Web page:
IKEA and World Bank give new hope to Bulgaria's forests | WWF

IKEA and World Bank give new hope to Bulgaria's forests

Posted on 01 October 2003
Vracanska Mountains, Bulgaria.
© WWF / Anton Vorauer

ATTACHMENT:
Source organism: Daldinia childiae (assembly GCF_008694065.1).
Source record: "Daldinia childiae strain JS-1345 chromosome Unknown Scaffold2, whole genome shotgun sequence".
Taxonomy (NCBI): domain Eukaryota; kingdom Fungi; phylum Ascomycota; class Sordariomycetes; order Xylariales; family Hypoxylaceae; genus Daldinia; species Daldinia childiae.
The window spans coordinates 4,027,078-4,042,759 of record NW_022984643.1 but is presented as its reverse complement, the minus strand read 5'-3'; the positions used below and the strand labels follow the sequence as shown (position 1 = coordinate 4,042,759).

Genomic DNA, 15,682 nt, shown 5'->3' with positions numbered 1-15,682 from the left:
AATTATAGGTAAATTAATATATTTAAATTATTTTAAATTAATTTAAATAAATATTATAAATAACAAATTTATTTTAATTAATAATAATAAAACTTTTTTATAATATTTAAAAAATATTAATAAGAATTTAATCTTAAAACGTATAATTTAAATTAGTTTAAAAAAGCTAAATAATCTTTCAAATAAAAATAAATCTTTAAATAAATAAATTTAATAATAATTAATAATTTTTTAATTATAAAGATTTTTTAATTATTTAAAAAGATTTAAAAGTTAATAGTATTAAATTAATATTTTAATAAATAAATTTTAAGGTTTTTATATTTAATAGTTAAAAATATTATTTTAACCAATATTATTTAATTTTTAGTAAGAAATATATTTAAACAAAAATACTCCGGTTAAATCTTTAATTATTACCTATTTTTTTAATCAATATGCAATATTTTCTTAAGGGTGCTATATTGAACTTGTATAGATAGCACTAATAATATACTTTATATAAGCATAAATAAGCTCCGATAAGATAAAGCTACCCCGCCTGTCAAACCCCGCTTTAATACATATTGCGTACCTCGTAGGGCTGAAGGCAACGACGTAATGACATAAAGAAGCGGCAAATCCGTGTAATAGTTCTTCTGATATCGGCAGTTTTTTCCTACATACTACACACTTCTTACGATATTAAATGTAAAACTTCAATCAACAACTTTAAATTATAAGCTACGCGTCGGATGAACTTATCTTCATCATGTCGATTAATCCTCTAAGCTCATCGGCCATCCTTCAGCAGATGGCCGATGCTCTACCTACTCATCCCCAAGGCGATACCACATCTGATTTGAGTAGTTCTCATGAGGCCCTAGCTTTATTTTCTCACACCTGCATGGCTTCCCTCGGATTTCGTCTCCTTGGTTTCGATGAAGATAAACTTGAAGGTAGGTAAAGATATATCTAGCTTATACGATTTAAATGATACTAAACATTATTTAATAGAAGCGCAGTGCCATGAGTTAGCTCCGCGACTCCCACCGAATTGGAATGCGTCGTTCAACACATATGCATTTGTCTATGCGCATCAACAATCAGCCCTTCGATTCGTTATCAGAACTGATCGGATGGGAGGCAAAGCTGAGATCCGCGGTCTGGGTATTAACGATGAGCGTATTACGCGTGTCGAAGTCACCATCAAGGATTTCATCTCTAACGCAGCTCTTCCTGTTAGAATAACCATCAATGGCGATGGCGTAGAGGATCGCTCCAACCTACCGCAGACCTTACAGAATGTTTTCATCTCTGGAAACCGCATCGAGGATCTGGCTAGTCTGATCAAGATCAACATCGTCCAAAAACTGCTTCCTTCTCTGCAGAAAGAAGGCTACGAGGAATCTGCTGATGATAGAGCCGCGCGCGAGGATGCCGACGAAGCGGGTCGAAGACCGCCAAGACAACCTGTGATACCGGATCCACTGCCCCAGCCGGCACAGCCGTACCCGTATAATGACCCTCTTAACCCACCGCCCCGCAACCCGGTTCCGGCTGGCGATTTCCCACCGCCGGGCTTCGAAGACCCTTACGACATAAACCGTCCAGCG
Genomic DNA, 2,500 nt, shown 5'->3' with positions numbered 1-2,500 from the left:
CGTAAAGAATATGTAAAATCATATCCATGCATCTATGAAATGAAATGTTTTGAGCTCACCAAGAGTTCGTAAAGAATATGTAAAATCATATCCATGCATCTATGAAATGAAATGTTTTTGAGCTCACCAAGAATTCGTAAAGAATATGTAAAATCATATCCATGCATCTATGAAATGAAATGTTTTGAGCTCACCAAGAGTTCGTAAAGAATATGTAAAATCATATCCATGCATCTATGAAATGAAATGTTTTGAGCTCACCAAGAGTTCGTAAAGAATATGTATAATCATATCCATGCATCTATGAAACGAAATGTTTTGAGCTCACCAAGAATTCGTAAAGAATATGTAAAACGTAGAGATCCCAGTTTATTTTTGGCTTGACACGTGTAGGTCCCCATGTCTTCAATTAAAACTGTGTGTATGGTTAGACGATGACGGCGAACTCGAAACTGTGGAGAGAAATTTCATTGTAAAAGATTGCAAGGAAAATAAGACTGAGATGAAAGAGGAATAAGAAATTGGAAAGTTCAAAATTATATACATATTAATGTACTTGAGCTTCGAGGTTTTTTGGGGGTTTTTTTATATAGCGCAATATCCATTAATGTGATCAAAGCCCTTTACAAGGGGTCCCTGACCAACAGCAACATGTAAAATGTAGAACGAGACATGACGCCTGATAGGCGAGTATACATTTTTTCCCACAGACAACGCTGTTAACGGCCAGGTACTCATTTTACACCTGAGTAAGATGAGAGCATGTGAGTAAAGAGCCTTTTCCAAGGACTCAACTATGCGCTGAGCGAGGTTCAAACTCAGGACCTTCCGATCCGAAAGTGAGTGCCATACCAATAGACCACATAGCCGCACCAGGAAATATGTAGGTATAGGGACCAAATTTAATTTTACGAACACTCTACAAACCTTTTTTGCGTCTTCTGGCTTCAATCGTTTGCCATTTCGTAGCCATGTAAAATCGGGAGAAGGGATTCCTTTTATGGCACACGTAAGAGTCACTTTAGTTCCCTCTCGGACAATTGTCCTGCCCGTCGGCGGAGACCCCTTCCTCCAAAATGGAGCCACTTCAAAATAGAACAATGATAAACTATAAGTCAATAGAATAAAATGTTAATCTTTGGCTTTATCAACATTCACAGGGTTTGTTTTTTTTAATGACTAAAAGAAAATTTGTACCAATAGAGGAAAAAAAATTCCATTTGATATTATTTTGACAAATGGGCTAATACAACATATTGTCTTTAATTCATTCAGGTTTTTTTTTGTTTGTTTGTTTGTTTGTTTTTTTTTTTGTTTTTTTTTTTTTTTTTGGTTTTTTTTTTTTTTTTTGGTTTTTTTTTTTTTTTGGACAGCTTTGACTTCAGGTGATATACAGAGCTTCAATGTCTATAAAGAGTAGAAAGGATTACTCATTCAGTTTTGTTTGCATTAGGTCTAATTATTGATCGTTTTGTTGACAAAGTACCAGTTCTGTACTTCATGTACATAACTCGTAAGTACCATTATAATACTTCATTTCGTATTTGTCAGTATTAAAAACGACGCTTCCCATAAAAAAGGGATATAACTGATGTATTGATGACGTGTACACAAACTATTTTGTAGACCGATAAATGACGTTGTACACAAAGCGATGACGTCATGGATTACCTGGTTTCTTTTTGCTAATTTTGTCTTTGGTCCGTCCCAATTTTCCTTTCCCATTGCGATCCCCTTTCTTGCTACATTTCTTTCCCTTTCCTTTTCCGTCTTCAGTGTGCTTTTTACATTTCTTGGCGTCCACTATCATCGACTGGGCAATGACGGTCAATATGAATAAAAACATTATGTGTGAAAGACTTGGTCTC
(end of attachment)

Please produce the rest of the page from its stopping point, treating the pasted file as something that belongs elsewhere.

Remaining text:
Sofia, Bulgaria - Innovative projects of WWF, IKEA, and the World Bank are being celebrated today for giving new hope to Bulgaria's environment and economy by preventing a sell-out of the country's forests. The celebrations come as forest conservation specialists from 24 countries meet with corporate partners and international organizations at the "Looking In — Looking Out" forest conference to seek new synergies between forest conservation, business, and financial institutions. Forests cover 34 per cent of Bulgaria's territory. Much of this is still relatively intact, and home to large numbers of bears and wolves which have disappeared in many other parts of Europe. However, these valuable areas are under growing pressure due to restitution of forests to new owners, illegal harvesting, and interests of foreign companies in cheap timber resources. Throughout Europe, awareness is mounting about the destructive consequences and inherent business risks of illegal timber. Businesses buying timber from Eastern Europe are increasingly seeking guarantees that the timber comes from legal and well-managed sources. The projects of WWF, IKEA, and the World Bank offer new avenues for responsible timber trade. "IKEA’s long-term goal is to source all wood from verified, well-managed forests. The cooperation between WWF and IKEA supports the implementation of IKEA’s forest action plan," says Pär Stenmark, Forestry Coordinator, Social and Environmental Affairs, IKEA Group. WWF and IKEA joined forces in 2002 to promote responsible forestry. In their three-year cooperation, in which Bulgaria is one priority country, the organizations aim to protect forests that are biologically, environmentally, or socially important. They also aim to give financial and marketing incentives to improve forest management. By strengthening forest certification and promoting legal compliance in forestry and trade, the projects are important steps towards creating responsible forestry in Eastern Europe. WWF and the World Bank are also working in Bulgaria. A new business center, part of the World Bank's Forest Development Project, is helping forest owners to improve forestry practices and to market responsibly harvested wood. WWF has been cooperating with the World Bank through the World Bank/WWF Alliance since 1997. Since its inception, the alliance has mobilized approximately US$4.5 million to support nearly 100 forest conservation projects and fundamental research on forest issues. WWF’s partnerships with IKEA and the World Bank demonstrate that social and environmental issues are intricately linked to business concerns. The involvement of major financial institutions such as the World Bank and key business players like IKEA is providing forest conservation efforts with unprecedented global support. Stimulated by the projects in their country, Bulgarians are increasingly taking conservation into their own hands. Over recent months several discussions have taken place between the Bulgarian administration, forest owners, NGOs and national experts in the forest industry on how to better safeguard their own forest resource — to protect nature, but also to provide an economic future for themselves and their children. Note The "Looking In — Looking Out" WWF forest conference is being held in Sofia, Bulgaria, from 30 September to 4 October. WWF forest conservation specialists will meet with representatives from IKEA, Sweden's state-owned forest company Sveaskog (the largest forest owner in Europe), the World Bank, and the United Nations Development Programme (UNDP) to seek new synergies between forest conservation, business, and financial institutions. For further information: Helma Brandlmaier Communications Officer, WWF European Forest Programme Tel: +43 1 48817 217 or +43 676 83 488 217 (mobile) E-mail: hb@wwf.at